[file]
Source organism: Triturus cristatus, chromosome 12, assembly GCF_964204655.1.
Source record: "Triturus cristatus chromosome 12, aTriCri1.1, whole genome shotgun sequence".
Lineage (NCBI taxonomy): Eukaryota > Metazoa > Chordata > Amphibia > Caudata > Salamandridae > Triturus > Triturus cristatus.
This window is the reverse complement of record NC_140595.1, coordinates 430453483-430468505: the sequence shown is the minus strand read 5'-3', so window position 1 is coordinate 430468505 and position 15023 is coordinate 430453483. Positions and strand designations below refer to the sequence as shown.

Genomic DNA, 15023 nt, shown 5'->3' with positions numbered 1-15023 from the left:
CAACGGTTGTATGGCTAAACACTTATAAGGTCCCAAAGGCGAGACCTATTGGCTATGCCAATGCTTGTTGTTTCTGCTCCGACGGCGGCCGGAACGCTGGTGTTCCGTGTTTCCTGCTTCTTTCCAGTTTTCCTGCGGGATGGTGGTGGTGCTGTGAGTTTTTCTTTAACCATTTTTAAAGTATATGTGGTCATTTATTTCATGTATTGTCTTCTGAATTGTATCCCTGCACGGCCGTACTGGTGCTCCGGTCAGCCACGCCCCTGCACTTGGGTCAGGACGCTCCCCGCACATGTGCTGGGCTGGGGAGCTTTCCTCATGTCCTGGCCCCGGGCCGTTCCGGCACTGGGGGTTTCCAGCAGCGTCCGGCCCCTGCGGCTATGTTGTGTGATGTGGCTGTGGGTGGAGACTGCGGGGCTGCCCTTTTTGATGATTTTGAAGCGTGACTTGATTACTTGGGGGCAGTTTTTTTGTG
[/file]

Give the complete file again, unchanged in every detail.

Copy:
Source organism: Triturus cristatus, chromosome 12, assembly GCF_964204655.1.
Source record: "Triturus cristatus chromosome 12, aTriCri1.1, whole genome shotgun sequence".
Lineage (NCBI taxonomy): Eukaryota > Metazoa > Chordata > Amphibia > Caudata > Salamandridae > Triturus > Triturus cristatus.
This window is the reverse complement of record NC_140595.1, coordinates 430453483-430468505: the sequence shown is the minus strand read 5'-3', so window position 1 is coordinate 430468505 and position 15023 is coordinate 430453483. Positions and strand designations below refer to the sequence as shown.

Genomic DNA, 15023 nt, shown 5'->3' with positions numbered 1-15023 from the left:
CAACGGTTGTATGGCTAAACACTTATAAGGTCCCAAAGGCGAGACCTATTGGCTATGCCAATGCTTGTTGTTTCTGCTCCGACGGCGGCCGGAACGCTGGTGTTCCGTGTTTCCTGCTTCTTTCCAGTTTTCCTGCGGGATGGTGGTGGTGCTGTGAGTTTTTCTTTAACCATTTTTAAAGTATATGTGGTCATTTATTTCATGTATTGTCTTCTGAATTGTATCCCTGCACGGCCGTACTGGTGCTCCGGTCAGCCACGCCCCTGCACTTGGGTCAGGACGCTCCCCGCACATGTGCTGGGCTGGGGAGCTTTCCTCATGTCCTGGCCCCGGGCCGTTCCGGCACTGGGGGTTTCCAGCAGCGTCCGGCCCCTGCGGCTATGTTGTGTGATGTGGCTGTGGGTGGAGACTGCGGGGCTGCCCTTTTTGATGATTTTGAAGCGTGACTTGATTACTTGGGGGCAGTTTTTTTGTG